Heavy metal and organochlorine pollutants in tissues of marine fauna along the coast of Mombasa Island, Kenya
Kipkosgei, Bor Samuel
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Marine pollution is increasingly becoming a problem along the Kenyan coast. Heavy metals and organochlorine pollutants have the potential to damage the delicate marine ecosystem with the result that the country's important foreign exchange earner - tourism - could seriously be affected. This study aimed at assessing the levels of cadmium, lead, copper, zinc, manganese, iron and titanium using Energy Dispersive Z-ray Fluorescence (EDXRF) and Atomic Absorption Spectroscopy (AAS) in selected marine fauna. It further assessed the levels of lindane, aldrin, dieldrin, endosulfan (a-, B-), DDT and its metabolites using Gas-Liquid Chromatographic (GLC) techniques. Certified reference material (Mussel Tissue, MA-M-2/TM, IAEA) was analyzed by, both AAS and EDXRF techniques, for quality assurance and control. The two methods are in good agreement and the results are within 10 per cent of the certifies values (Appendix III). For statistical analysis, regression analysis was used to calculate the concentration of saples and relationship between pollutant concentrations. Some of the calculations refer to the dry weight of soft tissues. One-way analysis of variance (ANOVA) was applied with the aid of a computer programme to investigate the differences in pollutant concentrations between animal samples and between locations. The level of statistical significance was set at p0.05, unless otherwise stated. Turkey's studentized range test was used to separate the means when ANOVA indicated significant differences. Marine animals used for the study were chosen form molluscs, echinoderms, crustaceans and chordates sampled mainly along the Coast of Mombasa Island. Some samples were also collected from Vanga in the South coast, Nyali Beach and Marine Park in the north. The four groups were all found to have accumulated heavy metals and pesticides to some considerable extent. Concentrations of lead and cadmium ranged from 3.68 - 5.70 ppm and 0.47 - 1.45 ppm respectively. Pesticide levels were, however, relatively low (0.2270.37 ppm). Lindane which was found in 64% of all the animals studied, ranged from the detection limit (0.01ppm) - 0.561ppm. Marine fauna sampled near the Mombasa showground (English Point) contained higher than average (4.250.37ppmagainst a mean value of 2.2950.22 ppm) levels of the heavy metals studies. Pesticide concentration had a similar pattern with a level of 0.3830.039 ppm against a mean value of 0.2350.039 ppm. Vanga was another place where marine animals were found to have accumulated the heavy metals and pesticides to a significant (p = 0.0481) extent (4.070.25 ppm and 0.2420.01 ppm respectively). The highest concentration of lead (14.800.42 ppm), recorded in this study was found in Crassostrea sp. sampled from Vanga. Cadmium registered a concentration of 3.490.31 ppm in Uca vocans collected from Mbaraki. The same species registered the highest concentration of lindane (0.5610.5 ppm). Although this study has confirmed that marine fauna from the Kenyan Coast have accumulated both the heavy metals and pesticides studied, the levels are generally low compared to the results from a similar study by Windom (1991). However, unless the pollutants are monitored continuously, the levels are set to increase, with serious implications.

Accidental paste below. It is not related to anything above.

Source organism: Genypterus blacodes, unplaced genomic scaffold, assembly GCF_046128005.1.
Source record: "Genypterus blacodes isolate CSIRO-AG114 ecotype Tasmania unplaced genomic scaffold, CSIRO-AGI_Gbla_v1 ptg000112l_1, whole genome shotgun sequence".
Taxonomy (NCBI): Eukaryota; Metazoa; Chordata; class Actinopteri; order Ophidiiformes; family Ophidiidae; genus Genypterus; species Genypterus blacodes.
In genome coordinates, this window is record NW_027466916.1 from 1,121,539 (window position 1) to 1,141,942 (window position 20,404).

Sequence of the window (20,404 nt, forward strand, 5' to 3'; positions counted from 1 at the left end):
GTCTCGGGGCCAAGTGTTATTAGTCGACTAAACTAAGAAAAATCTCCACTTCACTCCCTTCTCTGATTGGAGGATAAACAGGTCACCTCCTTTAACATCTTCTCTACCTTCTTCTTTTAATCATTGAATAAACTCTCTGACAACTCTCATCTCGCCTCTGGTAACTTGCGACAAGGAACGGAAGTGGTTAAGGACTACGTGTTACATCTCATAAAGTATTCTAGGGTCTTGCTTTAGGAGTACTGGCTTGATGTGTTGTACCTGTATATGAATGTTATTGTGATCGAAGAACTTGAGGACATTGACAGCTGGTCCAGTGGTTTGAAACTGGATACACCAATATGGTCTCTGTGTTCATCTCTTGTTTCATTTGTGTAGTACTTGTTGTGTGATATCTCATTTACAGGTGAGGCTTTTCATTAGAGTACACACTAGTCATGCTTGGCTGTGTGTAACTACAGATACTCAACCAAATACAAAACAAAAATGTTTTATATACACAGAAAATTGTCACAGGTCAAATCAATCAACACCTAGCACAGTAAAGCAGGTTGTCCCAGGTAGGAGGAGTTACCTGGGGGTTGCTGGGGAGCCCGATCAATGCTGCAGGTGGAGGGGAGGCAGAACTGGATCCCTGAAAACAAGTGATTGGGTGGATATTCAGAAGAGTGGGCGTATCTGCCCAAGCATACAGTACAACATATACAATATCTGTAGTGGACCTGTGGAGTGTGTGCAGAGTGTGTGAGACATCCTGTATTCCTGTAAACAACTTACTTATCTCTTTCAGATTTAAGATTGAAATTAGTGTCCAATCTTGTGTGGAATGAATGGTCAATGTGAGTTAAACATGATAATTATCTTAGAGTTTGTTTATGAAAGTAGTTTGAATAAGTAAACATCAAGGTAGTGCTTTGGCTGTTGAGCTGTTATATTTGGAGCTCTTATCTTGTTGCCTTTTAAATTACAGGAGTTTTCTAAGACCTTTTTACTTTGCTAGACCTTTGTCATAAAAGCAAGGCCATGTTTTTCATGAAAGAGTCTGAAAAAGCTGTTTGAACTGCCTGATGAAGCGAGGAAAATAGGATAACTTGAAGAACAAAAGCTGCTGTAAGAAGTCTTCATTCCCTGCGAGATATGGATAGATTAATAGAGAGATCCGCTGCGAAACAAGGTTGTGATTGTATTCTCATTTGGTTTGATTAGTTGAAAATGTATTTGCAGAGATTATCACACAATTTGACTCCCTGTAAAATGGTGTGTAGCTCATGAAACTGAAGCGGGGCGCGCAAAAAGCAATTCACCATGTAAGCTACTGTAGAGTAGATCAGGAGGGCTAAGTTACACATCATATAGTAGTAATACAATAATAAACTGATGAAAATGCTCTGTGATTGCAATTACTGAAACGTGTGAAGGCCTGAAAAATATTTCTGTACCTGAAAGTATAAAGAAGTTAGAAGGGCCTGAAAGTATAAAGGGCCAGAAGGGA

- MST-Zoological Sciences